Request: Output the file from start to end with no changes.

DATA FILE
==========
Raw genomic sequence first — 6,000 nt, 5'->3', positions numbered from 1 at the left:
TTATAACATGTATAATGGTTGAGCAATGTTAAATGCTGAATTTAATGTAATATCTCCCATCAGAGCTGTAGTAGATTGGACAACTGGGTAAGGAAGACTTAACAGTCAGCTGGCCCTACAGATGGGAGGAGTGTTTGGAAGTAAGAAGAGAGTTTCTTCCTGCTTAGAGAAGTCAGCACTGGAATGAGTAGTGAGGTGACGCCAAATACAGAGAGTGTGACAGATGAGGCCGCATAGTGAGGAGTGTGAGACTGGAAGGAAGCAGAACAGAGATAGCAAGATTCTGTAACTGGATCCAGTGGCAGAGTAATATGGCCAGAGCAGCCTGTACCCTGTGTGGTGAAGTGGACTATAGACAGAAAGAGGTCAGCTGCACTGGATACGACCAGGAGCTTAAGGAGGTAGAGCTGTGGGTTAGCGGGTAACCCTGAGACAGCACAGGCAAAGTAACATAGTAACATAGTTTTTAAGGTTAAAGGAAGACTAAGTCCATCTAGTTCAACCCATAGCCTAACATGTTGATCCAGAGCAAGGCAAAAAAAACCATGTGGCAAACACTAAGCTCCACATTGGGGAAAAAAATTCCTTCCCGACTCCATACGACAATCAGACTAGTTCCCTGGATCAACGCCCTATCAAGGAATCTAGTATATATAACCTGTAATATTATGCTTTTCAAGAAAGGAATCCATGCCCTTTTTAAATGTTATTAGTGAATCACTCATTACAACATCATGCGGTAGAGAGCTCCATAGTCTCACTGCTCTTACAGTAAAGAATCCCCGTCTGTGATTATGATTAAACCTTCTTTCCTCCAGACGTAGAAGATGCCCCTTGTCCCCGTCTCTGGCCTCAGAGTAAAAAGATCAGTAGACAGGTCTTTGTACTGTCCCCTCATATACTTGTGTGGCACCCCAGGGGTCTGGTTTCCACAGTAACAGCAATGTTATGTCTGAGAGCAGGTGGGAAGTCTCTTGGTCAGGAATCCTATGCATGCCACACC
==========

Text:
Raw genomic sequence first — 6,000 nt, 5'->3', positions numbered from 1 at the left:
TTATAACATGTATAATGGTTGAGCAATGTTAAATGCTGAATTTAATGTAATATCTCCCATCAGAGCTGTAGTAGATTGGACAACTGGGTAAGGAAGACTTAACAGTCAGCTGGCCCTACAGATGGGAGGAGTGTTTGGAAGTAAGAAGAGAGTTTCTTCCTGCTTAGAGAAGTCAGCACTGGAATGAGTAGTGAGGTGACGCCAAATACAGAGAGTGTGACAGATGAGGCCGCATAGTGAGGAGTGTGAGACTGGAAGGAAGCAGAACAGAGATAGCAAGATTCTGTAACTGGATCCAGTGGCAGAGTAATATGGCCAGAGCAGCCTGTACCCTGTGTGGTGAAGTGGACTATAGACAGAAAGAGGTCAGCTGCACTGGATACGACCAGGAGCTTAAGGAGGTAGAGCTGTGGGTTAGCGGGTAACCCTGAGACAGCACAGGCAAAGTAACATAGTAACATAGTTTTTAAGGTTAAAGGAAGACTAAGTCCATCTAGTTCAACCCATAGCCTAACATGTTGATCCAGAGCAAGGCAAAAAAAACCATGTGGCAAACACTAAGCTCCACATTGGGGAAAAAAATTCCTTCCCGACTCCATACGACAATCAGACTAGTTCCCTGGATCAACGCCCTATCAAGGAATCTAGTATATATAACCTGTAATATTATGCTTTTCAAGAAAGGAATCCATGCCCTTTTTAAATGTTATTAGTGAATCACTCATTACAACATCATGCGGTAGAGAGCTCCATAGTCTCACTGCTCTTACAGTAAAGAATCCCCGTCTGTGATTATGATTAAACCTTCTTTCCTCCAGACGTAGAAGATGCCCCTTGTCCCCGTCTCTGGCCTCAGAGTAAAAAGATCAGTAGACAGGTCTTTGTACTGTCCCCTCATATACTTGTGTGGCACCCCAGGGGTCTGGTTTCCACAGTAACAGCAATGTTATGTCTGAGAGCAGGTGGGAAGTCTCTTGGTCAGGAATCCTATGCATGCCACACC